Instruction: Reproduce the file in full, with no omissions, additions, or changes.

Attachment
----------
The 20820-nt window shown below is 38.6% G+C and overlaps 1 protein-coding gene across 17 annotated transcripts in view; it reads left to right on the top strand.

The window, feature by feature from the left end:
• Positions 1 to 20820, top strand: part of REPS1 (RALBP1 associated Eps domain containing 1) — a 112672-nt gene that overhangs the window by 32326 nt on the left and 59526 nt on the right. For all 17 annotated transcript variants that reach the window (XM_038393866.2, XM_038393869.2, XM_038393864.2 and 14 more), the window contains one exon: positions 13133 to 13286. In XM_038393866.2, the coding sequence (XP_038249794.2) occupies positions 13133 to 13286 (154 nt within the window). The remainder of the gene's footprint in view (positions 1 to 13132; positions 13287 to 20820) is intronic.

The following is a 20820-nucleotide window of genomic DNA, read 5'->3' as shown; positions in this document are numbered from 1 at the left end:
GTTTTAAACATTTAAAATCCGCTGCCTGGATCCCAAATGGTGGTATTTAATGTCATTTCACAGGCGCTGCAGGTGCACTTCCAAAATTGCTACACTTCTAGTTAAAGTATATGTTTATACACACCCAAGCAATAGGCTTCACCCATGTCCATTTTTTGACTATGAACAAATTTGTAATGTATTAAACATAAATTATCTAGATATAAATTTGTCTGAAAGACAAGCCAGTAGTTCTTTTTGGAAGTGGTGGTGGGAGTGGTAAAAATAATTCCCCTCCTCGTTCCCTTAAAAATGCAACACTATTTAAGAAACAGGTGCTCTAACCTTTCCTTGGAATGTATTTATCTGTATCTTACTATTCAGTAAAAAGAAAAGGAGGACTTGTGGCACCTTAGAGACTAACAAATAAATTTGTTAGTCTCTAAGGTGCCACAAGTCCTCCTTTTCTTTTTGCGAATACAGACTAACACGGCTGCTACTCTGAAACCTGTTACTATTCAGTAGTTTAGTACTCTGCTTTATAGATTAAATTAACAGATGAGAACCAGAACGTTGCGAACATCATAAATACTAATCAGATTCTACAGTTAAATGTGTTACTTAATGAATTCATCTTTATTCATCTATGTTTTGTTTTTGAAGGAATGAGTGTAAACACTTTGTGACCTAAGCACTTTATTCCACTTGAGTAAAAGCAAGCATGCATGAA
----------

The 20820-nt window shown below is 38.6% G+C and overlaps 1 protein-coding gene across 17 annotated transcripts in view; it reads left to right on the top strand.

The window, feature by feature from the left end:
• Positions 1 to 20820, top strand: part of REPS1 (RALBP1 associated Eps domain containing 1) — a 112672-nt gene that overhangs the window by 32326 nt on the left and 59526 nt on the right. For all 17 annotated transcript variants that reach the window (XM_038393866.2, XM_038393869.2, XM_038393864.2 and 14 more), the window contains one exon: positions 13133 to 13286. In XM_038393866.2, the coding sequence (XP_038249794.2) occupies positions 13133 to 13286 (154 nt within the window). The remainder of the gene's footprint in view (positions 1 to 13132; positions 13287 to 20820) is intronic.

The following is a 20820-nucleotide window of genomic DNA, read 5'->3' as shown; positions in this document are numbered from 1 at the left end:
GTTTTAAACATTTAAAATCCGCTGCCTGGATCCCAAATGGTGGTATTTAATGTCATTTCACAGGCGCTGCAGGTGCACTTCCAAAATTGCTACACTTCTAGTTAAAGTATATGTTTATACACACCCAAGCAATAGGCTTCACCCATGTCCATTTTTTGACTATGAACAAATTTGTAATGTATTAAACATAAATTATCTAGATATAAATTTGTCTGAAAGACAAGCCAGTAGTTCTTTTTGGAAGTGGTGGTGGGAGTGGTAAAAATAATTCCCCTCCTCGTTCCCTTAAAAATGCAACACTATTTAAGAAACAGGTGCTCTAACCTTTCCTTGGAATGTATTTATCTGTATCTTACTATTCAGTAAAAAGAAAAGGAGGACTTGTGGCACCTTAGAGACTAACAAATAAATTTGTTAGTCTCTAAGGTGCCACAAGTCCTCCTTTTCTTTTTGCGAATACAGACTAACACGGCTGCTACTCTGAAACCTGTTACTATTCAGTAGTTTAGTACTCTGCTTTATAGATTAAATTAACAGATGAGAACCAGAACGTTGCGAACATCATAAATACTAATCAGATTCTACAGTTAAATGTGTTACTTAATGAATTCATCTTTATTCATCTATGTTTTGTTTTTGAAGGAATGAGTGTAAACACTTTGTGACCTAAGCACTTTATTCCACTTGAGTAAAAGCAAGCATGCATGAA